Who would have thought, two years
after the diamond market endured one of its worst downturns in its history,
that the trade’s biggest problem would be diamond prices rising too fast?
But that is what is happening,
and, in fact, some items are increasing so quickly that one industry veteran told Edahn Golan:
“This reminds me of 1979,” the year of the investment boom. Although, for
those of us in the United States, a better analogy may be 1989.
That’s when the Japanese economy grew
far faster than America’s, and De Beers repeatedly jacked up diamond prices to meet
ever-rising Japanese demand. American jewelers couldn’t keep up.
Now, the Chinese and Indian
markets are leading the way—while the market here is still crawling out of its
recession. And again, jewelers are having a hard time keeping up. In the
aftermath of the downturn, many retailers have been reluctant to buy for stock,
or pay increased prices. Now they may not have a choice.
We are also seeing domestic
jewelers turn ever-so-slightly away from relying on diamonds as the basis of
their business, just as in recent years many embraced silver as opposed to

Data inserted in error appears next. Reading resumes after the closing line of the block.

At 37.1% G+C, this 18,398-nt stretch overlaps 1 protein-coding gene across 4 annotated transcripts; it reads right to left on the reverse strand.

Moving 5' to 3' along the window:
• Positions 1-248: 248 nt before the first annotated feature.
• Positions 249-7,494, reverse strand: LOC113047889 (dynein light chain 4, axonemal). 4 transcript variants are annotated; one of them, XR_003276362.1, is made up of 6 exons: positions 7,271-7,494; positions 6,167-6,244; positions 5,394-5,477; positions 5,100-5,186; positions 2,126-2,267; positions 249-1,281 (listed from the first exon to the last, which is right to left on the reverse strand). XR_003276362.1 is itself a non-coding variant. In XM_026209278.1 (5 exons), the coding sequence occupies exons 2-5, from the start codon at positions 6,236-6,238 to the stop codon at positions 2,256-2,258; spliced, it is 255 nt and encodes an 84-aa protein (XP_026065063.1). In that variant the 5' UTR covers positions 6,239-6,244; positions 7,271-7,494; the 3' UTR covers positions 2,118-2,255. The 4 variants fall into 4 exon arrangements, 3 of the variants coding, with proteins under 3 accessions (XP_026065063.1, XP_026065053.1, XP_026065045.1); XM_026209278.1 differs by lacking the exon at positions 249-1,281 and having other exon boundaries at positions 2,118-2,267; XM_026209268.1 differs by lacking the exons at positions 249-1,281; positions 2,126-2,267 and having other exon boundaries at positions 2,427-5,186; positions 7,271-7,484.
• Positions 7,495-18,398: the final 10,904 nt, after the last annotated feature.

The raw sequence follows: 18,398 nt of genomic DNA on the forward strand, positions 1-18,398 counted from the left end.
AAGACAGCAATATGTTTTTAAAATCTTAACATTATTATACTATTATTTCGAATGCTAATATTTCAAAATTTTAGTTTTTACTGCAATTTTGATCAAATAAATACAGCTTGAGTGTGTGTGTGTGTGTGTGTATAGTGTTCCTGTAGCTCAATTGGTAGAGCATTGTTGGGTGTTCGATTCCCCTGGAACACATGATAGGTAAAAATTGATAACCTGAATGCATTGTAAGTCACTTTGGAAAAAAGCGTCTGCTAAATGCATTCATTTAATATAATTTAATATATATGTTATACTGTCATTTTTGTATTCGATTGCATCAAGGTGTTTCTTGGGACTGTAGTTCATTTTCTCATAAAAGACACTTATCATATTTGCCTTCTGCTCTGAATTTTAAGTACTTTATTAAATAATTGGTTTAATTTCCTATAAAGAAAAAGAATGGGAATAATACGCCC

gold. After all, diamonds can be easily purchased on the Internet; they have
image problems, particularly with younger consumers; and they are no longer
advertised nationally on television. Why not sell gemstone engagement rings? No
one’s comparing them on Blue Nile.
U.S. jewelers have never been
popular among diamond dealers, who complain about how labor-intensive
this market is, and how retailers here demand generous terms and rely heavily on
memo. Yet, those were the rules in America, which for a while was not only the
largest market but the only game in town. The United States
remains the biggest market; however, now there are more enticing games elsewhere.
And so we are seeing a slight but perceptible power shift in the balance of
power between American jewelers and wholesalers. Stores here no longer hold all
the cards, and they are coming to terms with what exactly that means.